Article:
Deciding how to design an aircraft interior is the ultimate blank canvas. Although floorplans are usually narrowed to a set of interchangeable options, the style and aesthetic of the interior is wide open.

It’s so wide open that some of the world’s most elite customers are confronted with a dizzying array of choices as soon as they reserve a production slot for a new business jet.

“We come in with so many ideas and so many fresh examples and sometimes you’re overwhelmed,” says Vicky Amores, an interior designer for Gulfstream.

That’s why the Savannah, Georgia-based manufacturer is rolling out a sort of categorical menu of five interior aesthetic styles at the NBAA convention this year. Customers can still order interior features in any manner they choose, whether they prefer à la carte, mix-and-match or one style only. The point is not to prescribe or impose a particular set of aesthetic views upon a customer, but rather to establish a common vocabulary with which to discuss all of the options.

With the G500 business jet entering the market in two years, Gulfstream has a chance to reset how it works with customers on designing the cabin interior.

“What this allows us to do is start a really quality conversation with our clientele,” says Tray Crow, Gulfstream’s director for interior design. “This at least gives a starting point for discussion.”

To set that starting point, Gulfstream has identified style categories: classic, layered, sport, minimalist and next generation. Each aesthetic comes with a general description.

— Classic is the style most favoured by corporate clients. It prefers neutral colours, soft materials like wools and flannels, and design highlights that are not “too ostentatious”, Amores says.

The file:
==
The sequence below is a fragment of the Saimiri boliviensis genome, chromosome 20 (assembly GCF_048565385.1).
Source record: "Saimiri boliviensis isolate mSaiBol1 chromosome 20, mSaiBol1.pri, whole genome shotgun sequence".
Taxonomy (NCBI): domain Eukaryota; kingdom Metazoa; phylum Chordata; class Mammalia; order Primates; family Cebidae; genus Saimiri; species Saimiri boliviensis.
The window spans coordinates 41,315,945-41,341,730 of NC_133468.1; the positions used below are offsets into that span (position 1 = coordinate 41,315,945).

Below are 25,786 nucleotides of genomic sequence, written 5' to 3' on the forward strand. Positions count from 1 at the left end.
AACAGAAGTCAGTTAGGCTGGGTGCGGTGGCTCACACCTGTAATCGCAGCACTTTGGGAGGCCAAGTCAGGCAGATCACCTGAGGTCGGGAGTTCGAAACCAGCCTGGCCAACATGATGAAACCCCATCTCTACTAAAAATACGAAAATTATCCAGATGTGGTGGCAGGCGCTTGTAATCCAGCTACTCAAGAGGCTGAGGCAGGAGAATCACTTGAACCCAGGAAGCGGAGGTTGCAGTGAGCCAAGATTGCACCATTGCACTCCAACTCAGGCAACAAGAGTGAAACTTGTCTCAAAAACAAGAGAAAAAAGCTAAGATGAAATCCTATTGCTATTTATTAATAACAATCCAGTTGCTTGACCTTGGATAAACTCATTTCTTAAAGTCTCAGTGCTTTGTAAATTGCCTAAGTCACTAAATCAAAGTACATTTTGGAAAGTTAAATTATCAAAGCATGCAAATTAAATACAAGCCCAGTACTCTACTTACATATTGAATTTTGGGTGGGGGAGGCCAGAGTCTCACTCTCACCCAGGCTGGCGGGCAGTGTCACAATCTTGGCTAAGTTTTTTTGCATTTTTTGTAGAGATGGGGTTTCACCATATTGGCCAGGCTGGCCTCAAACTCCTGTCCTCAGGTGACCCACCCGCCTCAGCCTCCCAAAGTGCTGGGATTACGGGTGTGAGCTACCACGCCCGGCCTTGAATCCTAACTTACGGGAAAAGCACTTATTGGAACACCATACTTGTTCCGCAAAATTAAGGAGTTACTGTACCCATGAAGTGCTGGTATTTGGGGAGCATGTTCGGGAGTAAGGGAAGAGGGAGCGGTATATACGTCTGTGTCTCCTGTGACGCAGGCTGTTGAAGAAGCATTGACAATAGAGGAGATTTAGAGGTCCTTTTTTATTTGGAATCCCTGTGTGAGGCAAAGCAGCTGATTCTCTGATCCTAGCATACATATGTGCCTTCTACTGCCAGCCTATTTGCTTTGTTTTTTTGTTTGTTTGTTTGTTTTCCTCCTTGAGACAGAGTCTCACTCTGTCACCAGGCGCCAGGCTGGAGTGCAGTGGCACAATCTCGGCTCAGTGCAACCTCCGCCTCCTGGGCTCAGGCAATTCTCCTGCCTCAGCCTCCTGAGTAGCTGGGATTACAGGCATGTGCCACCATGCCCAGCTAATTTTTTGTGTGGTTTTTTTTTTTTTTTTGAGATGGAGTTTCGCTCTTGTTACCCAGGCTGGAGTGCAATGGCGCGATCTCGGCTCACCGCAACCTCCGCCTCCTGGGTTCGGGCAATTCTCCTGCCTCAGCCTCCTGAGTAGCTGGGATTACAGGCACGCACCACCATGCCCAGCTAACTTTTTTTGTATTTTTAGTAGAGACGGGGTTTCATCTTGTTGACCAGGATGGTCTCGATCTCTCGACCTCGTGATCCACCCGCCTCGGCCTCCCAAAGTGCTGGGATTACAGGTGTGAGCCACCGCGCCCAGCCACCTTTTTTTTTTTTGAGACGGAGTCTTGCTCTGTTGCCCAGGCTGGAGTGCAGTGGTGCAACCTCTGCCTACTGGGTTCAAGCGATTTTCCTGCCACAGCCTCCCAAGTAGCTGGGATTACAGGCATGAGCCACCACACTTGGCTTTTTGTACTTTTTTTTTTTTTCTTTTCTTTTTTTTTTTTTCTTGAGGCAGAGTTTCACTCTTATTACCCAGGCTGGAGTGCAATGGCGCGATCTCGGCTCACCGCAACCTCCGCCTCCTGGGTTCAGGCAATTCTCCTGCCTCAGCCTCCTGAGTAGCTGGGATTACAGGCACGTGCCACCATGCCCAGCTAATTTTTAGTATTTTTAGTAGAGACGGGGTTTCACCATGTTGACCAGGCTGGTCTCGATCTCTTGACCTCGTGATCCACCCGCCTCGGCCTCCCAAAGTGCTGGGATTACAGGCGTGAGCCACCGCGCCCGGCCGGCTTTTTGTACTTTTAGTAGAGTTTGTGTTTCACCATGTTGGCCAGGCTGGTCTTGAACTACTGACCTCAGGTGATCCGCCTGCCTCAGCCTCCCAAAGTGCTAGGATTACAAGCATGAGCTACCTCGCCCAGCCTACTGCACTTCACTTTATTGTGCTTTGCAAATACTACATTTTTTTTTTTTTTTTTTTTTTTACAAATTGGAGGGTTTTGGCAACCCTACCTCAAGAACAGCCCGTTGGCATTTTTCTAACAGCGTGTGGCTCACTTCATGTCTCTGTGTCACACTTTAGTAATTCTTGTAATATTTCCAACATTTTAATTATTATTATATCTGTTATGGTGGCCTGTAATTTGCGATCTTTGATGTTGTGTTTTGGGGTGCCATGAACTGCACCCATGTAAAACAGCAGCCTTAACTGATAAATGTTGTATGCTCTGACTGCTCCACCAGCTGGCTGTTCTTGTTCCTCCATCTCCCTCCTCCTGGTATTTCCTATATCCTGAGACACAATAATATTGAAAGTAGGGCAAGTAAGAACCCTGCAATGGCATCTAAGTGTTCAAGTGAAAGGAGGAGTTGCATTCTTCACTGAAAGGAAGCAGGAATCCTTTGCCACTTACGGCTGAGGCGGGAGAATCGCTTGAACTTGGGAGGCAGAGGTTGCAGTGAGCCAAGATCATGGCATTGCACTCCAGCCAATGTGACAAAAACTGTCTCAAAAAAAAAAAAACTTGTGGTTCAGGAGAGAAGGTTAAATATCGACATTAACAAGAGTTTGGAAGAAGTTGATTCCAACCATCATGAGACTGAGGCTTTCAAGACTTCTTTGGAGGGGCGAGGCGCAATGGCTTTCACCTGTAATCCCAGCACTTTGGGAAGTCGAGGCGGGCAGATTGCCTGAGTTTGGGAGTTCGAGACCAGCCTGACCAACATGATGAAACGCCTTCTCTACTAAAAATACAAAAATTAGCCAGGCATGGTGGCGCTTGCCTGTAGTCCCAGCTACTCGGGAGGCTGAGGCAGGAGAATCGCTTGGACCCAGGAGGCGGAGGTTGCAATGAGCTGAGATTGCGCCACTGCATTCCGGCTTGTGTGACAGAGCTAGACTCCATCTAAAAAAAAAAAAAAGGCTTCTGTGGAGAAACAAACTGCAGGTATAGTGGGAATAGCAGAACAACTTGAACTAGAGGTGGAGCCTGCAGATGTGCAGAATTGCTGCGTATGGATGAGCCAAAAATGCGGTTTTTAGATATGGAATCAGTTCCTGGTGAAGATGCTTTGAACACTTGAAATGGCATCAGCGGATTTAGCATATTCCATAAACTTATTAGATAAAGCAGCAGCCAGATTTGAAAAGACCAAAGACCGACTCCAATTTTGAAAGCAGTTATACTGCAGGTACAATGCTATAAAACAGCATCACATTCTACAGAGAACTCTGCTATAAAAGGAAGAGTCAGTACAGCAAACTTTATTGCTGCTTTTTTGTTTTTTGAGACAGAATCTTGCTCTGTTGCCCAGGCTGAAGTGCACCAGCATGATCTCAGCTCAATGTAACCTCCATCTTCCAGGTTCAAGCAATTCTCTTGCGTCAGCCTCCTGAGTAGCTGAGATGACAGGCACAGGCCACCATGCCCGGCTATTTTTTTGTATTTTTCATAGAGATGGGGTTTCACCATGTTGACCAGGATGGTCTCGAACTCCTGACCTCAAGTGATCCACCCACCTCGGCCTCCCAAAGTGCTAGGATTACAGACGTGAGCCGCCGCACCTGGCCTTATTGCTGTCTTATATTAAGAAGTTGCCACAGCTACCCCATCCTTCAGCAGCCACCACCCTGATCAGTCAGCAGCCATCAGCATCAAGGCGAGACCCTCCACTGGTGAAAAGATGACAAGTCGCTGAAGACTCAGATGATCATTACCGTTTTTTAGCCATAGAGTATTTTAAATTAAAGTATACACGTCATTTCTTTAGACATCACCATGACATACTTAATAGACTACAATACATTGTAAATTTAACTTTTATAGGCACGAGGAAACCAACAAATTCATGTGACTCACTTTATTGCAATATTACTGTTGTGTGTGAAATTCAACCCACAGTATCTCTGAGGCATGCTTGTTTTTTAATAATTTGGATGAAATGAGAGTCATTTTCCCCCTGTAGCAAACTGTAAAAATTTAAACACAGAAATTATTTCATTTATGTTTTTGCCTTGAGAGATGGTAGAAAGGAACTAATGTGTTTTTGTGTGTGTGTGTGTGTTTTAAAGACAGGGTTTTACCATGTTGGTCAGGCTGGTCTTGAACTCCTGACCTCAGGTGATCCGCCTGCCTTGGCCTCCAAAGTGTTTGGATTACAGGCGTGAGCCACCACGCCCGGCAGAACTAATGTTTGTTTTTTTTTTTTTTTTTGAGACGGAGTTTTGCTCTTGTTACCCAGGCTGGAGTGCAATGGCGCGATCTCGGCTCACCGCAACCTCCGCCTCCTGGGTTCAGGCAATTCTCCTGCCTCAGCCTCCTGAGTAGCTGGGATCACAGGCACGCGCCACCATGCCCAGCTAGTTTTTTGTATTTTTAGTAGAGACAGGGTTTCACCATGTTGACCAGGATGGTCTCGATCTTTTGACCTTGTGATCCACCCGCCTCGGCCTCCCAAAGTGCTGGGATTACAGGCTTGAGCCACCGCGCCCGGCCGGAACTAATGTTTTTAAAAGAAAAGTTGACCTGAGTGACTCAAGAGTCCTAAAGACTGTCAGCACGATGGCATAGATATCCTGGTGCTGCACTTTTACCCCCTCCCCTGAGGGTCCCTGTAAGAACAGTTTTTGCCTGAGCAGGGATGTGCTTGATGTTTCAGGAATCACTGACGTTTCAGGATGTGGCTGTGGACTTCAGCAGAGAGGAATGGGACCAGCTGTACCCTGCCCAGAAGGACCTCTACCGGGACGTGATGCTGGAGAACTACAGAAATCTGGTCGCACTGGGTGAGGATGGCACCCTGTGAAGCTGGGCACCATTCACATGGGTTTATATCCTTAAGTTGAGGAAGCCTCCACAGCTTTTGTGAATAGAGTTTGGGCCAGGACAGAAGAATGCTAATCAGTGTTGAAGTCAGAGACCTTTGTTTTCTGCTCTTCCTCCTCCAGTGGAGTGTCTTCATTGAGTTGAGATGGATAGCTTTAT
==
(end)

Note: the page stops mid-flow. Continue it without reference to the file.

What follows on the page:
— Layered is often preferred by customers from developing regions. The design references the yacht industry, heavy on mirrors, plating and veneers. “it’s turning the interior of the cabin into a home,” she says.

— Sport is an automotive interior applied to a business jet cabin. These customers value performance and high levels of contrast in lights and darks.

— Minimalist is almost self-explanatory, with a focus on subtle variances in tones and the overall architecture of the cabin.

— Next generation, as the name suggests, is the newest style trend to emerge, and thus the least defined. It tends to be favoured by the youngest buyers, who value fun. They are not afraid to use colour.

“We’ve never taken this approach of putting it in categories before. I think we’ve laid things out on the table and kind of see what they’re attracted to,” Amores says.

Gulfstream’s customers still run the show. They can pick elements from the Classic category and blend in features from the Sport category. Each category itself has two major themes. For instance, Sport is divided into themes based on automotive interiors inspired by either a Lamborghini or a Bentley.

Some customers will still prefer to bring in their own interior designers, especially when they’ve collaborated before on previous aircraft designs.

But Gulfstream wants customers to know the company offers a full-service interior design operation, and, as Amores notes, it is included in the price of the aircraft.

Source: Flight Daily News